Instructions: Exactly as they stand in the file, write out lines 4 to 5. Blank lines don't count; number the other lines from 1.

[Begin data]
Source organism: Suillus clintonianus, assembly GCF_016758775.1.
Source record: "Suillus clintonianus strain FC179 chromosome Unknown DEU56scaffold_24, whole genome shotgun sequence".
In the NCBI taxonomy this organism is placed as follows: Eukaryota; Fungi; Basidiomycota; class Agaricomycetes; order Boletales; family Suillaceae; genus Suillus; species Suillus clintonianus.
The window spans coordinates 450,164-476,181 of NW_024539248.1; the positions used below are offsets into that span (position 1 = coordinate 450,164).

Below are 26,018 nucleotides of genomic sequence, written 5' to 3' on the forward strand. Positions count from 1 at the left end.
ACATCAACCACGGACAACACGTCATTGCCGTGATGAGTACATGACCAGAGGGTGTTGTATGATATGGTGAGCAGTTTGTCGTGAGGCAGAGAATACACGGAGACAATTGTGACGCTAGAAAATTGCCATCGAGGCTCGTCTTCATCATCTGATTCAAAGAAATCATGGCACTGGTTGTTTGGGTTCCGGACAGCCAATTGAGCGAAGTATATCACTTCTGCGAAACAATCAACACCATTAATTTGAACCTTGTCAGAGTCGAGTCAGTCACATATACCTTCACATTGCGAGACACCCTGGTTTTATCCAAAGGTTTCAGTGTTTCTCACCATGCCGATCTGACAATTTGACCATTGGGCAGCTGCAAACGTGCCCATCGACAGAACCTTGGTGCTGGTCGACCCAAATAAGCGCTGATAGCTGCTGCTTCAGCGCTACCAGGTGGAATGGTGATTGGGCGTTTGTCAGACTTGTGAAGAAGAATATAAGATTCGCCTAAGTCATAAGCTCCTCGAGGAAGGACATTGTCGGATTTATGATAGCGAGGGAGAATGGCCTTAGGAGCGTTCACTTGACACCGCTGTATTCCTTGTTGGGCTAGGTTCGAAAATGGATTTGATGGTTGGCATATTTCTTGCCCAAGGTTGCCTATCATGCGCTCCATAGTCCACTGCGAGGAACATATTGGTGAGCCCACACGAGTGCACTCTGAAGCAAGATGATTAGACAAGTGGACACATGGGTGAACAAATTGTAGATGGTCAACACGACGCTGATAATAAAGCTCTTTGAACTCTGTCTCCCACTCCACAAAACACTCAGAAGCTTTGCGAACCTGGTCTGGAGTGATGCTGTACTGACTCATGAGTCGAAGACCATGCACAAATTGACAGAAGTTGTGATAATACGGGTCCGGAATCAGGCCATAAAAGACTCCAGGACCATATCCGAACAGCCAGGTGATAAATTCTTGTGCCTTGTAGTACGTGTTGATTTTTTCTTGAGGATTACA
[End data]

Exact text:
The window spans coordinates 450,164-476,181 of NW_024539248.1; the positions used below are offsets into that span (position 1 = coordinate 450,164).

Below are 26,018 nucleotides of genomic sequence, written 5' to 3' on the forward strand. Positions count from 1 at the left end.